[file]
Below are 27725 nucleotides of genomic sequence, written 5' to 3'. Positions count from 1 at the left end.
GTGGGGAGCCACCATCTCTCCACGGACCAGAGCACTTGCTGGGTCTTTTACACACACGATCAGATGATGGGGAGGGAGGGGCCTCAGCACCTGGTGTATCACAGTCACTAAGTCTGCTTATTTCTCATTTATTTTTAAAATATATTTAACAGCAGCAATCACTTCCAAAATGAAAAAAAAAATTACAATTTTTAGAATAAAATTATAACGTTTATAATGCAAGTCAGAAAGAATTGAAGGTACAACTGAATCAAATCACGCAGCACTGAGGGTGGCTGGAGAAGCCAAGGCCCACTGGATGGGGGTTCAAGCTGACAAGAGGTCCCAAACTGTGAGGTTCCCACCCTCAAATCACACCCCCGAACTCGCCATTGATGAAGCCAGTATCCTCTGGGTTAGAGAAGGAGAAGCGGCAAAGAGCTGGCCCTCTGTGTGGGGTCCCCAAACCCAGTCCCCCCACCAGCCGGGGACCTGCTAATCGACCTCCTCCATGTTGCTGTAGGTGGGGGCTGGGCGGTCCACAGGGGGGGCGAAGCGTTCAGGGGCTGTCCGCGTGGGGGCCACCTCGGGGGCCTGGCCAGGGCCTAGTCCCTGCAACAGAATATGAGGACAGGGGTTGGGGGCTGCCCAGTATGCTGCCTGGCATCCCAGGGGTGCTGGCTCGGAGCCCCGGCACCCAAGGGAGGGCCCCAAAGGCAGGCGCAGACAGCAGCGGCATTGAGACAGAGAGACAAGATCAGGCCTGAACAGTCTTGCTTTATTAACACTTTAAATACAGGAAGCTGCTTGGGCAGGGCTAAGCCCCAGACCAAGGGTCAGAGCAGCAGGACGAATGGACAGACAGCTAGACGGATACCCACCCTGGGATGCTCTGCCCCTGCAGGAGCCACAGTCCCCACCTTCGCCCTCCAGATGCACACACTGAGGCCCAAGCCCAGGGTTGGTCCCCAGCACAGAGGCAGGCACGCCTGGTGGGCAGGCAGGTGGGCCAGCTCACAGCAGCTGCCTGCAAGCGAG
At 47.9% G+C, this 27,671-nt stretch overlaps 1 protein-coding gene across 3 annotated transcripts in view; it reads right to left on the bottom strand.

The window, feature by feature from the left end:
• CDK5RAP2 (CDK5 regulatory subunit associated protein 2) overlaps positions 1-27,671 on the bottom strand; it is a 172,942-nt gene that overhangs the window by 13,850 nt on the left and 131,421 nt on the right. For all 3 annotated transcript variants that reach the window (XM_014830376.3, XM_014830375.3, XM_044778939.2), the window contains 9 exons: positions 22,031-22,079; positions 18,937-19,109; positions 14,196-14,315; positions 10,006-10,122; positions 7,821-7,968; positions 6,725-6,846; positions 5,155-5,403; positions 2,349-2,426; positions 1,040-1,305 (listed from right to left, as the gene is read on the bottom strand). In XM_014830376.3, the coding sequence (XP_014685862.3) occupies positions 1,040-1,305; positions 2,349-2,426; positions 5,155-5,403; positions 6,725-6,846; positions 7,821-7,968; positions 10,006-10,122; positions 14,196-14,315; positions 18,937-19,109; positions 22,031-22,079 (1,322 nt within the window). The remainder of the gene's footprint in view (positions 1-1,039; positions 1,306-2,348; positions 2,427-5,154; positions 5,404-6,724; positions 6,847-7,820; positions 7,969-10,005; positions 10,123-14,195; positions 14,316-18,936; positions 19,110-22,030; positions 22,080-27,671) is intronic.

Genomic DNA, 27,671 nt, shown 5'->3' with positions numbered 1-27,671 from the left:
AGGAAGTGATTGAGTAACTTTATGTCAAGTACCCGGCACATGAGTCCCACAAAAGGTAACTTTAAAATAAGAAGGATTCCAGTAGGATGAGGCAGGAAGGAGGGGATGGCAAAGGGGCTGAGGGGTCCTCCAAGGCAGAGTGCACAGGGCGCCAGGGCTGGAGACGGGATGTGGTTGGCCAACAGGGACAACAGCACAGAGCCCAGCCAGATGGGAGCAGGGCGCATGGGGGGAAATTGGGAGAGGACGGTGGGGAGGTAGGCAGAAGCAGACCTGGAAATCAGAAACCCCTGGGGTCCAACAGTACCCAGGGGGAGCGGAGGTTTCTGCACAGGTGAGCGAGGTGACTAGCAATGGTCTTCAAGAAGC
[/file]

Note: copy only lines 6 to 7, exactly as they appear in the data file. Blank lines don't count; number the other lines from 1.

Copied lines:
Genomic DNA, 27,671 nt, shown 5'->3' with positions numbered 1-27,671 from the left:
AGGAAGTGATTGAGTAACTTTATGTCAAGTACCCGGCACATGAGTCCCACAAAAGGTAACTTTAAAATAAGAAGGATTCCAGTAGGATGAGGCAGGAAGGAGGGGATGGCAAAGGGGCTGAGGGGTCCTCCAAGGCAGAGTGCACAGGGCGCCAGGGCTGGAGACGGGATGTGGTTGGCCAACAGGGACAACAGCACAGAGCCCAGCCAGATGGGAGCAGGGCGCATGGGGGGAAATTGGGAGAGGACGGTGGGGAGGTAGGCAGAAGCAGACCTGGAAATCAGAAACCCCTGGGGTCCAACAGTACCCAGGGGGAGCGGAGGTTTCTGCACAGGTGAGCGAGGTGACTAGCAATGGTCTTCAAGAAGC